I was fortunate enough to have an amazing counselor who suggested I envision a 5-year-old child sitting next to me. She told me to imagine that child constantly with me, and in every situation, ask myself, “Should this child be hearing or seeing this? Should this child be treated this way?” If the answer was no, it meant I needed to walk away. But it wasn’t just others who posed a threat. I had become my own worst enemy—my own abusive parent to the child within me.
I neglected my own emotional needs, starved myself in an effort to be pretty, physically beat myself up by running and working out constantly, criticized myself relentlessly, and so on. I had learned to abuse myself as others abused me and, therefore, continued to seek abusive, addicted and unavailable people because it was all I knew, until I learned something different in counseling.
Acceptance vs. Enabling
Family members and friends of individuals struggling with active addiction often face their own inner battle. It is difficult for parents, partners and peers to witness the self-inflicted pain and suffering. Moreover, the compassionate heart of a parent often seeks to provide unconditional love, support and acceptance, regardless. Spouses feel bound by the vows which state “for better or for worse, in sickness and in health.”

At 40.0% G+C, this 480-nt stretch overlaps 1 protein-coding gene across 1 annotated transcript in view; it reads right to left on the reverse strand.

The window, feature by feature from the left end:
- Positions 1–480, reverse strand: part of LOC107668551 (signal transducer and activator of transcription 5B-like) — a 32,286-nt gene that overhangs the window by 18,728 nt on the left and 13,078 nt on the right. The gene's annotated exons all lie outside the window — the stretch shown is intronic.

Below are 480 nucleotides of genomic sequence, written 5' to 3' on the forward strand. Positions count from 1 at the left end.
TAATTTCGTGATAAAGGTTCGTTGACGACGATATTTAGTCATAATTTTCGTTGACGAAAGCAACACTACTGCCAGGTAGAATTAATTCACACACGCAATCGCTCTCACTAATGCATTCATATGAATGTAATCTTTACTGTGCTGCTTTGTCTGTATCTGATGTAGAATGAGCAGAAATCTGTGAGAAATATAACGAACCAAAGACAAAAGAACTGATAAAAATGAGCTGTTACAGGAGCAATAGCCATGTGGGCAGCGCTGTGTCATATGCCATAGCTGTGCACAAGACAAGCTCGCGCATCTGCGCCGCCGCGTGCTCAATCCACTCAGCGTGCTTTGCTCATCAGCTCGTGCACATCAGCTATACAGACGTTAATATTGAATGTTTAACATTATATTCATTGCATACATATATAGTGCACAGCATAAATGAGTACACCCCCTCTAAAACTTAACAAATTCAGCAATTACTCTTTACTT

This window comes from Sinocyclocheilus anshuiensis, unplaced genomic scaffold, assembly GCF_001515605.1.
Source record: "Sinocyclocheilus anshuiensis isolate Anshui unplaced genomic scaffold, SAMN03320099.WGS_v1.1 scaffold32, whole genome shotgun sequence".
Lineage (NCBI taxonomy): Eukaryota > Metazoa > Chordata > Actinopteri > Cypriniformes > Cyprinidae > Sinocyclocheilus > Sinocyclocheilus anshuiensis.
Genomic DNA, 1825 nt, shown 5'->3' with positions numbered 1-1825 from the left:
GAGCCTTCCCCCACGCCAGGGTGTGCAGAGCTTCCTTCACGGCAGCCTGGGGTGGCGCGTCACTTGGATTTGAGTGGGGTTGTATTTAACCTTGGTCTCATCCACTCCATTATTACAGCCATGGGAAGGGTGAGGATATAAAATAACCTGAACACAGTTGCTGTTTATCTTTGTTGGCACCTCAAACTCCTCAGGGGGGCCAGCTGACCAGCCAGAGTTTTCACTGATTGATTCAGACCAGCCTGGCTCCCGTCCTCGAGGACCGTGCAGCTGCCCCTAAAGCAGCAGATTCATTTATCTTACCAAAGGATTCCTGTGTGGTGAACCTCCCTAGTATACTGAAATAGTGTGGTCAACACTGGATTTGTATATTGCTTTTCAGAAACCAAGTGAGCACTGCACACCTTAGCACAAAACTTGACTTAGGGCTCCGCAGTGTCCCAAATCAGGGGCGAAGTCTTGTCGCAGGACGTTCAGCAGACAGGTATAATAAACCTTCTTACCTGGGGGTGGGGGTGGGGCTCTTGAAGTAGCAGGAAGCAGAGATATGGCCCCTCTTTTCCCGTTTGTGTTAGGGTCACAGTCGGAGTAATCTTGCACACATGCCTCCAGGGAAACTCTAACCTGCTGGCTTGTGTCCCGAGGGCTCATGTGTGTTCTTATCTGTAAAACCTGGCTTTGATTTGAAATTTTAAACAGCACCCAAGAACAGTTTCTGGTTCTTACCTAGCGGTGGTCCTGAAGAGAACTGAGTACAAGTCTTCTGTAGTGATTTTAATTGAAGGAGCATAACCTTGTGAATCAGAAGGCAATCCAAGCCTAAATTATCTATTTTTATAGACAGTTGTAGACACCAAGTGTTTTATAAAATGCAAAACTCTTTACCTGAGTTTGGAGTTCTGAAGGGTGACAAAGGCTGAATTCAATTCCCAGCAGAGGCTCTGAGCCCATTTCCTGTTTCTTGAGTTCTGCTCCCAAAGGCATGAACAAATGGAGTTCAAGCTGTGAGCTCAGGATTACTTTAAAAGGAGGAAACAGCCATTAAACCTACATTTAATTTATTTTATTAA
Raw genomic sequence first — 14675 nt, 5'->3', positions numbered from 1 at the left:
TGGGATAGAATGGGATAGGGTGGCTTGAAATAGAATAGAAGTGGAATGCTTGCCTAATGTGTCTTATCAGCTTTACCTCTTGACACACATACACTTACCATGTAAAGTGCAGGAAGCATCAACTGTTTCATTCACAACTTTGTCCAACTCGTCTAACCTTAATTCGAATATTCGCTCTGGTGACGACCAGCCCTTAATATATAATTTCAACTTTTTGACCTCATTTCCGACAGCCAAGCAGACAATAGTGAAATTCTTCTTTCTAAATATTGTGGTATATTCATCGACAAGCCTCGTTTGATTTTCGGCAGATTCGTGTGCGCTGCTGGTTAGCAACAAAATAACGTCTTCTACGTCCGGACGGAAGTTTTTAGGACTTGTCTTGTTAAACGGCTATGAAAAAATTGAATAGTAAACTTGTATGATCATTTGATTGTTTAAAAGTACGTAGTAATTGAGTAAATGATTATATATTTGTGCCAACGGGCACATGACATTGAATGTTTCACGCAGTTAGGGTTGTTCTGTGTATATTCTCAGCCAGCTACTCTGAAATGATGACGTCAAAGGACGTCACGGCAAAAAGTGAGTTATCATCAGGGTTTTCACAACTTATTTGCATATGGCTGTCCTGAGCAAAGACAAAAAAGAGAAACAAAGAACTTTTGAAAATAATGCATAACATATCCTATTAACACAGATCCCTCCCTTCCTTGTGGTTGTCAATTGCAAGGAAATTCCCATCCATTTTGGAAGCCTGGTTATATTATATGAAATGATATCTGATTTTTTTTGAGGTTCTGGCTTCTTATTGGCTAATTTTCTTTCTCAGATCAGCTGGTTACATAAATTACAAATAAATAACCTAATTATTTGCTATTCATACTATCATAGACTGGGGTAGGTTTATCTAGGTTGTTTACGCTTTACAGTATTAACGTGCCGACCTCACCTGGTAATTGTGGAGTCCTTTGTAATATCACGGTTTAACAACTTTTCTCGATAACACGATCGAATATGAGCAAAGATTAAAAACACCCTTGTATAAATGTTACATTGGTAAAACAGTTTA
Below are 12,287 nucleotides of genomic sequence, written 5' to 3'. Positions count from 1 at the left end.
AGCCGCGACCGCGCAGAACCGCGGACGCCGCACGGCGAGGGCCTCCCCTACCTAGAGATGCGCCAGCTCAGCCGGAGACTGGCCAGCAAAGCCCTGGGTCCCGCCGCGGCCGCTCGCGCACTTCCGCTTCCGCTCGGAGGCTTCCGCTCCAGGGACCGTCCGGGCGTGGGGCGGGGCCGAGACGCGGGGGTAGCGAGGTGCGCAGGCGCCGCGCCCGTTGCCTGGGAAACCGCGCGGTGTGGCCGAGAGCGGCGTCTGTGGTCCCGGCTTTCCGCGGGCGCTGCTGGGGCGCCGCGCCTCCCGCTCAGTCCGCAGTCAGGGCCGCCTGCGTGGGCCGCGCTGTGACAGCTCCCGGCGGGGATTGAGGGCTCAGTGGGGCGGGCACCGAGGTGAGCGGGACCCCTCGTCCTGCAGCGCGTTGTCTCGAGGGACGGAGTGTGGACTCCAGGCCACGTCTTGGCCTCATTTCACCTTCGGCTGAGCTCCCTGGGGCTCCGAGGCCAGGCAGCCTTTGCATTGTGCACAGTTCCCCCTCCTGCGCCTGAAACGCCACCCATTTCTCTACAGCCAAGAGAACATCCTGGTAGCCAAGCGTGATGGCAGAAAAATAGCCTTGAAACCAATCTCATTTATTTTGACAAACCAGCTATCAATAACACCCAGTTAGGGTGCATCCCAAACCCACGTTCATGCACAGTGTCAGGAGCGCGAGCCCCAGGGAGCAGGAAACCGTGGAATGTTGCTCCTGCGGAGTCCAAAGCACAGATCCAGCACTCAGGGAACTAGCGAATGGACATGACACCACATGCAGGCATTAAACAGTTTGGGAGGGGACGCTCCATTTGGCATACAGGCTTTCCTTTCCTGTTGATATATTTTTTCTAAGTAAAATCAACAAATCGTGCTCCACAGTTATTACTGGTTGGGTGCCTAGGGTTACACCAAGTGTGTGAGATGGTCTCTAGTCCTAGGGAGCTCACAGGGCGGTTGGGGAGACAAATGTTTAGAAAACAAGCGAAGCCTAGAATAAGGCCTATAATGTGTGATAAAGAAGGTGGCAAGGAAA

Additionally troubling is the reality friends face of wanting to support, encourage and accept the person they love to avoid adding pain to their destructive process. The idea that being that sort of ride or die friend constitutes true friendship is a dangerous one in most situations. In the case of active addiction, it is deadly.
Dr. William Glasser—father of Choice Theory and Reality Therapy—designated acceptance as one of the seven caring habits.4 Alongside trusting, supporting, encouraging, listening, negotiating differences and respecting, accepting is a behavior which nurtures and serves to grow relationships. The seven opposite of these are defined by Glasser as deadly habits and essentially destroy or kill relationships of any category.
Caring Habit or Destructive Pattern
Because the above is true, friends, family and significant others feel they are wrong in refusing to accept the negative behaviors, consequences and resulting chaos created by the individual in active addiction. In fact, they toil over the idea of emotional detachment—the process of letting go—because the terminology and experience seems cruel or lacking in empathy for their loved one.
However, there is a difference between acceptance—a caring habit—and enabling. Enabling is a destructive pattern of behavior which resembles acceptance and other caring habits. But, contrary to its appearance, enabling is not love. It is in fact anti-love because it ultimately serves to keep the individual in active addiction.
Enabling is the process of;